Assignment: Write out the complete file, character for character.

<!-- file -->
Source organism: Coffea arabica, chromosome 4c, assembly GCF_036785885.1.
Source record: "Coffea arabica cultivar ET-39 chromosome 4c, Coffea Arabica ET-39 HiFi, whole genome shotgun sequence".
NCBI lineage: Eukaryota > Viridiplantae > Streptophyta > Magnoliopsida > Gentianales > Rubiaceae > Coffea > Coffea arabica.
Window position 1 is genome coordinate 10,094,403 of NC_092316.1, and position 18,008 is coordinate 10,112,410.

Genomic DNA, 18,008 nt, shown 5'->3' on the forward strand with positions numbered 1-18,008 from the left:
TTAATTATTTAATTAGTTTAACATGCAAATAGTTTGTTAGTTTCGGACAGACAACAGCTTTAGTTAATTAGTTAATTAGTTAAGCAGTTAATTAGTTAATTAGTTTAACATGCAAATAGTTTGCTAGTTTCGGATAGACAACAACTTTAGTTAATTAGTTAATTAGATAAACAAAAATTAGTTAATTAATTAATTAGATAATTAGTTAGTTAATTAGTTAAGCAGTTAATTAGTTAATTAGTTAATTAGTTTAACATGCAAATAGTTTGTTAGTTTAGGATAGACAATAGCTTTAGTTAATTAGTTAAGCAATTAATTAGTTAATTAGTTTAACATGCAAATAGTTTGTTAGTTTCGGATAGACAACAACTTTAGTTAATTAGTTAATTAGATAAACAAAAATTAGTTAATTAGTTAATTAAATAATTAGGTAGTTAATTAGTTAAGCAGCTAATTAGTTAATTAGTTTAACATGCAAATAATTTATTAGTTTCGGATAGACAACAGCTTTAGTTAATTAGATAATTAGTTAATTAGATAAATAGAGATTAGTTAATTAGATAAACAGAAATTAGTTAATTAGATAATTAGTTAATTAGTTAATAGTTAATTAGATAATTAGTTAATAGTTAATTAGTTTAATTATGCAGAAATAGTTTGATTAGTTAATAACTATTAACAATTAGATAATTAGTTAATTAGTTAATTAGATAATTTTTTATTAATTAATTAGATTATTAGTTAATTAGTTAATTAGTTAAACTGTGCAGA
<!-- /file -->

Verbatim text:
Source organism: Coffea arabica, chromosome 4c, assembly GCF_036785885.1.
Source record: "Coffea arabica cultivar ET-39 chromosome 4c, Coffea Arabica ET-39 HiFi, whole genome shotgun sequence".
NCBI lineage: Eukaryota > Viridiplantae > Streptophyta > Magnoliopsida > Gentianales > Rubiaceae > Coffea > Coffea arabica.
Window position 1 is genome coordinate 10,094,403 of NC_092316.1, and position 18,008 is coordinate 10,112,410.

Genomic DNA, 18,008 nt, shown 5'->3' on the forward strand with positions numbered 1-18,008 from the left:
TTAATTATTTAATTAGTTTAACATGCAAATAGTTTGTTAGTTTCGGACAGACAACAGCTTTAGTTAATTAGTTAATTAGTTAAGCAGTTAATTAGTTAATTAGTTTAACATGCAAATAGTTTGCTAGTTTCGGATAGACAACAACTTTAGTTAATTAGTTAATTAGATAAACAAAAATTAGTTAATTAATTAATTAGATAATTAGTTAGTTAATTAGTTAAGCAGTTAATTAGTTAATTAGTTAATTAGTTTAACATGCAAATAGTTTGTTAGTTTAGGATAGACAATAGCTTTAGTTAATTAGTTAAGCAATTAATTAGTTAATTAGTTTAACATGCAAATAGTTTGTTAGTTTCGGATAGACAACAACTTTAGTTAATTAGTTAATTAGATAAACAAAAATTAGTTAATTAGTTAATTAAATAATTAGGTAGTTAATTAGTTAAGCAGCTAATTAGTTAATTAGTTTAACATGCAAATAATTTATTAGTTTCGGATAGACAACAGCTTTAGTTAATTAGATAATTAGTTAATTAGATAAATAGAGATTAGTTAATTAGATAAACAGAAATTAGTTAATTAGATAATTAGTTAATTAGTTAATAGTTAATTAGATAATTAGTTAATAGTTAATTAGTTTAATTATGCAGAAATAGTTTGATTAGTTAATAACTATTAACAATTAGATAATTAGTTAATTAGTTAATTAGATAATTTTTTATTAATTAATTAGATTATTAGTTAATTAGTTAATTAGTTAAACTGTGCAGA